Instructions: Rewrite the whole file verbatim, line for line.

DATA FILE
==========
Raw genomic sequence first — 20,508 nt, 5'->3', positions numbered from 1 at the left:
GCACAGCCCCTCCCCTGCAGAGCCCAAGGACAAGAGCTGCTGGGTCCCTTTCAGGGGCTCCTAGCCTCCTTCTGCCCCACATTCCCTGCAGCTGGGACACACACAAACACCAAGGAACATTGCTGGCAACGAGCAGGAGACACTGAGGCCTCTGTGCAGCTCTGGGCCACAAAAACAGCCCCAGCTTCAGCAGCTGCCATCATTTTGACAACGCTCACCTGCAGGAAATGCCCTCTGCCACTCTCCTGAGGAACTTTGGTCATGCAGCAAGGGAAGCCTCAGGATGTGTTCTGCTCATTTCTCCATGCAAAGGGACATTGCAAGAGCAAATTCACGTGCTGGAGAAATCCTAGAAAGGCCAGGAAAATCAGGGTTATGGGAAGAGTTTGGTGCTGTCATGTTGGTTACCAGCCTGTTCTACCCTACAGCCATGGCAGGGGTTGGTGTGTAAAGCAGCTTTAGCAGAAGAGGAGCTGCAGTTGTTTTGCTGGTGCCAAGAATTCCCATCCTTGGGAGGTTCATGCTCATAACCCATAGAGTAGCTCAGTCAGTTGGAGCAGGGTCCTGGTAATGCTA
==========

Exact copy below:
Raw genomic sequence first — 20,508 nt, 5'->3', positions numbered from 1 at the left:
GCACAGCCCCTCCCCTGCAGAGCCCAAGGACAAGAGCTGCTGGGTCCCTTTCAGGGGCTCCTAGCCTCCTTCTGCCCCACATTCCCTGCAGCTGGGACACACACAAACACCAAGGAACATTGCTGGCAACGAGCAGGAGACACTGAGGCCTCTGTGCAGCTCTGGGCCACAAAAACAGCCCCAGCTTCAGCAGCTGCCATCATTTTGACAACGCTCACCTGCAGGAAATGCCCTCTGCCACTCTCCTGAGGAACTTTGGTCATGCAGCAAGGGAAGCCTCAGGATGTGTTCTGCTCATTTCTCCATGCAAAGGGACATTGCAAGAGCAAATTCACGTGCTGGAGAAATCCTAGAAAGGCCAGGAAAATCAGGGTTATGGGAAGAGTTTGGTGCTGTCATGTTGGTTACCAGCCTGTTCTACCCTACAGCCATGGCAGGGGTTGGTGTGTAAAGCAGCTTTAGCAGAAGAGGAGCTGCAGTTGTTTTGCTGGTGCCAAGAATTCCCATCCTTGGGAGGTTCATGCTCATAACCCATAGAGTAGCTCAGTCAGTTGGAGCAGGGTCCTGGTAATGCTA